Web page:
Shocking Intellectual Austerity: The Role of Ideas in the Demise of The Gold Standard in Britain
Abstract: Britain's 1931 suspension of the gold standard remains one of the most shocking policy shifts of the past century. Conventional explanations focus on changing international conditions alongside the rise of social democracy: when Britons refused to shoulder the increasing costs of defending the exchange rate, the Bank of England was “forced” to abandon the gold standard. This article refocuses attention on policy-makers’ causal ideas at critical moments. Drawing on numerous primary sources held in several archives, it reveals a cleavage within the Bank over the appropriate response to the flight from sterling. Following the nervous collapse of the Bank's governor, the deputy governor shifted the Bank's strategy from making defensive rate hikes to pursuing fiscal austerity. He then “temporarily” suspended gold convertibility in a gambit to forestall the election he (incorrectly) assumed would unseat the gold standard's supporters in Parliament. When the unintended experiment with a managed float proved successful, Keynes was able to persuade policy-makers to embrace the new exchange rate regime.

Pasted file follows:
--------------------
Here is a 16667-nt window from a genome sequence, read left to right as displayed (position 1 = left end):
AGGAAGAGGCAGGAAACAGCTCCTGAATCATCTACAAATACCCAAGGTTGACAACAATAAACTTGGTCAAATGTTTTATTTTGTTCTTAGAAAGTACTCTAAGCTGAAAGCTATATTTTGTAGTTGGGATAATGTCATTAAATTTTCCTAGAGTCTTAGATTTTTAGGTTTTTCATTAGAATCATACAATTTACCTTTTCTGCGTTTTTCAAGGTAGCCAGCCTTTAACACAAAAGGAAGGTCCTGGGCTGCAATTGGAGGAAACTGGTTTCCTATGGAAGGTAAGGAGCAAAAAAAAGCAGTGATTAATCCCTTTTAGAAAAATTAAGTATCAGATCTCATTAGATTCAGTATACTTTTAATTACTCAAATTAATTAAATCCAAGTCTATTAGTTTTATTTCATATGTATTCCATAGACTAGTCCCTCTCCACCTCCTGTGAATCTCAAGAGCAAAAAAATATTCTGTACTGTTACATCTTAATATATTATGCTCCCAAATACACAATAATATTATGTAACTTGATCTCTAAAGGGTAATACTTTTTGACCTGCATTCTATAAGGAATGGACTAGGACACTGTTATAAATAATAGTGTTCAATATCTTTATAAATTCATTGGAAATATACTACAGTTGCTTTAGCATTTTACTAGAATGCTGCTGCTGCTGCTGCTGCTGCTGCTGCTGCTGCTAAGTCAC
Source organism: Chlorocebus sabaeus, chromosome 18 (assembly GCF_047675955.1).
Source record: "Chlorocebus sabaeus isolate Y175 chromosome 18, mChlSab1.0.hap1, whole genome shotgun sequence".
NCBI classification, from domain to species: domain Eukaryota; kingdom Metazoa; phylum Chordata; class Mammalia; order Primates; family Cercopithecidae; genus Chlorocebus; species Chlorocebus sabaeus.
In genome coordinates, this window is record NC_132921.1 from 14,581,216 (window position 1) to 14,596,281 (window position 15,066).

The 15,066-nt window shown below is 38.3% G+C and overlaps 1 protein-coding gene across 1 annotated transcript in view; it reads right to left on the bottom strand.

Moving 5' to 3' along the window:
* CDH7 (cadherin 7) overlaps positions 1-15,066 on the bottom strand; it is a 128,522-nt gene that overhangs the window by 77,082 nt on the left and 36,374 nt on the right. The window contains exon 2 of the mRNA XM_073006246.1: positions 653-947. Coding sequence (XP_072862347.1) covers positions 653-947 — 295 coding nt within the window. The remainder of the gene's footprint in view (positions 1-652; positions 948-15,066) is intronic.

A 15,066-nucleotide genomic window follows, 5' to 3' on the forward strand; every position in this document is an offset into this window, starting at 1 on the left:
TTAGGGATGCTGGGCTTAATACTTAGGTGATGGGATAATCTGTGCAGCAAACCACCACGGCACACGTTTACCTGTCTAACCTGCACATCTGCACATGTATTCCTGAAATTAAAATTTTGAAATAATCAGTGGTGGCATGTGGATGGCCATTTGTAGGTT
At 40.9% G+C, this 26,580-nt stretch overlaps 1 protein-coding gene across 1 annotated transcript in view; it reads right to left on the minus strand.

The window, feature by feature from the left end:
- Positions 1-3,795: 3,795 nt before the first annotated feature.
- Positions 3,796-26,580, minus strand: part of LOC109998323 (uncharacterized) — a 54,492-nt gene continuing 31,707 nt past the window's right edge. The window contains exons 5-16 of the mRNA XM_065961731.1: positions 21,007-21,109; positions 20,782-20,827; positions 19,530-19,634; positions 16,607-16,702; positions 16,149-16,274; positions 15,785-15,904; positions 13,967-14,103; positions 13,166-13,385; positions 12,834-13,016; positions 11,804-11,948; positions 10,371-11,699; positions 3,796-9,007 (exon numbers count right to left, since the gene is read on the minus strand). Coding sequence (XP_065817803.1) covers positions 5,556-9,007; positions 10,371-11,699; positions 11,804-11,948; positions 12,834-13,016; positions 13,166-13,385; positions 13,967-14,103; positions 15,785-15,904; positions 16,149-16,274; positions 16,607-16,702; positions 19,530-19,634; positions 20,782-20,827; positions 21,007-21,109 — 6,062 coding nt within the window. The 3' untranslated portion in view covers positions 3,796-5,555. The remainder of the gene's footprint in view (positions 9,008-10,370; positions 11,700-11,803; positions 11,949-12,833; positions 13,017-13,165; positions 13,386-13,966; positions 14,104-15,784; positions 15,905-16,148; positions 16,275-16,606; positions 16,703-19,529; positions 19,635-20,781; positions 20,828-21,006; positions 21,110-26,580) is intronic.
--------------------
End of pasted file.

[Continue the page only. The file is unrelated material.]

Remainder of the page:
International Organization 70(1): 175-207 (2016)
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